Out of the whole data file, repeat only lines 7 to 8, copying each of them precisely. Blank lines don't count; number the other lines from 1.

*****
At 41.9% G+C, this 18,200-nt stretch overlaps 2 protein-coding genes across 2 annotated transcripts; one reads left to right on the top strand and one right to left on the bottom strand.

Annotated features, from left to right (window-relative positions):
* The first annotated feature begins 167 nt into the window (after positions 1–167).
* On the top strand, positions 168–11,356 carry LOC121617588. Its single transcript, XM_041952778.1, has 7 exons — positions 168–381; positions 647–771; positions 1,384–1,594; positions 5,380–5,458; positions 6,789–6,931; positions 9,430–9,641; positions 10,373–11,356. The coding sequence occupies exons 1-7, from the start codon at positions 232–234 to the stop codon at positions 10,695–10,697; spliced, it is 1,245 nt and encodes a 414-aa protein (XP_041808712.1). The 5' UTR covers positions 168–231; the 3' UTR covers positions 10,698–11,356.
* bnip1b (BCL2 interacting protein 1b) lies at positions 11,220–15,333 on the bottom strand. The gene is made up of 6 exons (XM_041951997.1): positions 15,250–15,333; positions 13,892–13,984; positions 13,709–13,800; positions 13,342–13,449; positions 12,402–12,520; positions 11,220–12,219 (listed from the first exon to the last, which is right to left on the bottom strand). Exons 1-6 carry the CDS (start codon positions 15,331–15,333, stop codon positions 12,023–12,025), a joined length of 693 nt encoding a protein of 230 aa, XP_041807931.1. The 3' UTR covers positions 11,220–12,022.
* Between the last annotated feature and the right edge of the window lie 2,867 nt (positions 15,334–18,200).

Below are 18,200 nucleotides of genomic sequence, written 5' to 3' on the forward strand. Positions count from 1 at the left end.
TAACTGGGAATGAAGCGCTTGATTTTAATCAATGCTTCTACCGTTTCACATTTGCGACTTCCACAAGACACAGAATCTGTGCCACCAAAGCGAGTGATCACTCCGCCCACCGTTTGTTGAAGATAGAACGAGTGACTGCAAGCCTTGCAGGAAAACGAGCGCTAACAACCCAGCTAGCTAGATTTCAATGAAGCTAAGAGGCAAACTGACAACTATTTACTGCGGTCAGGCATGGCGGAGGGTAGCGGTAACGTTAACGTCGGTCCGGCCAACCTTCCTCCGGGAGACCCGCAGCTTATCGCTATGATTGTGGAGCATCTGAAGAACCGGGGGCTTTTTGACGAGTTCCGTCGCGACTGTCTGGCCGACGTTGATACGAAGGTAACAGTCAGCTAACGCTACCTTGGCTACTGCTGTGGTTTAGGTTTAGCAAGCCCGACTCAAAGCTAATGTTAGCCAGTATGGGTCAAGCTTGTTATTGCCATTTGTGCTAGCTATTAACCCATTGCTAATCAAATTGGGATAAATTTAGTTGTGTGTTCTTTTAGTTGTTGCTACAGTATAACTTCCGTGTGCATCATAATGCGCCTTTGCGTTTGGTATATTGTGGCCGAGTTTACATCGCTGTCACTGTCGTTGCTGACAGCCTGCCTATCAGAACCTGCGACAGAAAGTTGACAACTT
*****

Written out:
Below are 18,200 nucleotides of genomic sequence, written 5' to 3' on the forward strand. Positions count from 1 at the left end.
TAACTGGGAATGAAGCGCTTGATTTTAATCAATGCTTCTACCGTTTCACATTTGCGACTTCCACAAGACACAGAATCTGTGCCACCAAAGCGAGTGATCACTCCGCCCACCGTTTGTTGAAGATAGAACGAGTGACTGCAAGCCTTGCAGGAAAACGAGCGCTAACAACCCAGCTAGCTAGATTTCAATGAAGCTAAGAGGCAAACTGACAACTATTTACTGCGGTCAGGCATGGCGGAGGGTAGCGGTAACGTTAACGTCGGTCCGGCCAACCTTCCTCCGGGAGACCCGCAGCTTATCGCTATGATTGTGGAGCATCTGAAGAACCGGGGGCTTTTTGACGAGTTCCGTCGCGACTGTCTGGCCGACGTTGATACGAAGGTAACAGTCAGCTAACGCTACCTTGGCTACTGCTGTGGTTTAGGTTTAGCAAGCCCGACTCAAAGCTAATGTTAGCCAGTATGGGTCAAGCTTGTTATTGCCATTTGTGCTAGCTATTAACCCATTGCTAATCAAATTGGGATAAATTTAGTTGTGTGTTCTTTTAGTTGTTGCTACAGTATAACTTCCGTGTGCATCATAATGCGCCTTTGCGTTTGGTATATTGTGGCCGAGTTTACATCGCTGTCACTGTCGTTGCTGACAGCCTGCCTATCAGAACCTGCGACAGAAAGTTGACAACTT